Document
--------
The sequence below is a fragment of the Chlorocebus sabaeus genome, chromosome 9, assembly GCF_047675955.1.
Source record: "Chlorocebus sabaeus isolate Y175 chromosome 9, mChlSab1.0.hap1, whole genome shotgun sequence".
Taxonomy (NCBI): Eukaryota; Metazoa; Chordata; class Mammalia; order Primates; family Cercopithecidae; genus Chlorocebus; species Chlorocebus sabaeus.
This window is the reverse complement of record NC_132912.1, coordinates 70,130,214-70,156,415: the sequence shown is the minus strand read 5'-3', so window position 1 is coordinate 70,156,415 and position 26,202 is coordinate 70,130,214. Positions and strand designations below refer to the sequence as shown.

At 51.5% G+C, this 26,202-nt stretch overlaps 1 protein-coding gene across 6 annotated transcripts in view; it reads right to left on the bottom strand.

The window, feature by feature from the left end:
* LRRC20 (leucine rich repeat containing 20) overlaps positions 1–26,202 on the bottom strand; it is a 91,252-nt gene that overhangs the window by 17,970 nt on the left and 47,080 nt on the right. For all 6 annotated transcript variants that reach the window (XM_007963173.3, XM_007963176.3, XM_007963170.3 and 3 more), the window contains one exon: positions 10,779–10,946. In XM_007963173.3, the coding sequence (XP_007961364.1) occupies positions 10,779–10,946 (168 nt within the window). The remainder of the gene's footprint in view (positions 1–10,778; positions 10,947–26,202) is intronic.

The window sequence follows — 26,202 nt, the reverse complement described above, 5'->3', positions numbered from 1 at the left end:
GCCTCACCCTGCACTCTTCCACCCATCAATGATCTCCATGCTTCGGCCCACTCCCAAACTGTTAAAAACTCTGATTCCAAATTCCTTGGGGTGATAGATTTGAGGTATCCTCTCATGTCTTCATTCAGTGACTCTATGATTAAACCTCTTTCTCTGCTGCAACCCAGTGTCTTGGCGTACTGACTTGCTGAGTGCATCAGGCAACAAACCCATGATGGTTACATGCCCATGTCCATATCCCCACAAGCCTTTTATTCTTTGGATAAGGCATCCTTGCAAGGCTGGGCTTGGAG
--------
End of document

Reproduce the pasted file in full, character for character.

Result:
The sequence below is a fragment of the Chlorocebus sabaeus genome, chromosome 9, assembly GCF_047675955.1.
Source record: "Chlorocebus sabaeus isolate Y175 chromosome 9, mChlSab1.0.hap1, whole genome shotgun sequence".
Taxonomy (NCBI): Eukaryota; Metazoa; Chordata; class Mammalia; order Primates; family Cercopithecidae; genus Chlorocebus; species Chlorocebus sabaeus.
This window is the reverse complement of record NC_132912.1, coordinates 70,130,214-70,156,415: the sequence shown is the minus strand read 5'-3', so window position 1 is coordinate 70,156,415 and position 26,202 is coordinate 70,130,214. Positions and strand designations below refer to the sequence as shown.

At 51.5% G+C, this 26,202-nt stretch overlaps 1 protein-coding gene across 6 annotated transcripts in view; it reads right to left on the bottom strand.

The window, feature by feature from the left end:
* LRRC20 (leucine rich repeat containing 20) overlaps positions 1–26,202 on the bottom strand; it is a 91,252-nt gene that overhangs the window by 17,970 nt on the left and 47,080 nt on the right. For all 6 annotated transcript variants that reach the window (XM_007963173.3, XM_007963176.3, XM_007963170.3 and 3 more), the window contains one exon: positions 10,779–10,946. In XM_007963173.3, the coding sequence (XP_007961364.1) occupies positions 10,779–10,946 (168 nt within the window). The remainder of the gene's footprint in view (positions 1–10,778; positions 10,947–26,202) is intronic.

The window sequence follows — 26,202 nt, the reverse complement described above, 5'->3', positions numbered from 1 at the left end:
GCCTCACCCTGCACTCTTCCACCCATCAATGATCTCCATGCTTCGGCCCACTCCCAAACTGTTAAAAACTCTGATTCCAAATTCCTTGGGGTGATAGATTTGAGGTATCCTCTCATGTCTTCATTCAGTGACTCTATGATTAAACCTCTTTCTCTGCTGCAACCCAGTGTCTTGGCGTACTGACTTGCTGAGTGCATCAGGCAACAAACCCATGATGGTTACATGCCCATGTCCATATCCCCACAAGCCTTTTATTCTTTGGATAAGGCATCCTTGCAAGGCTGGGCTTGGAG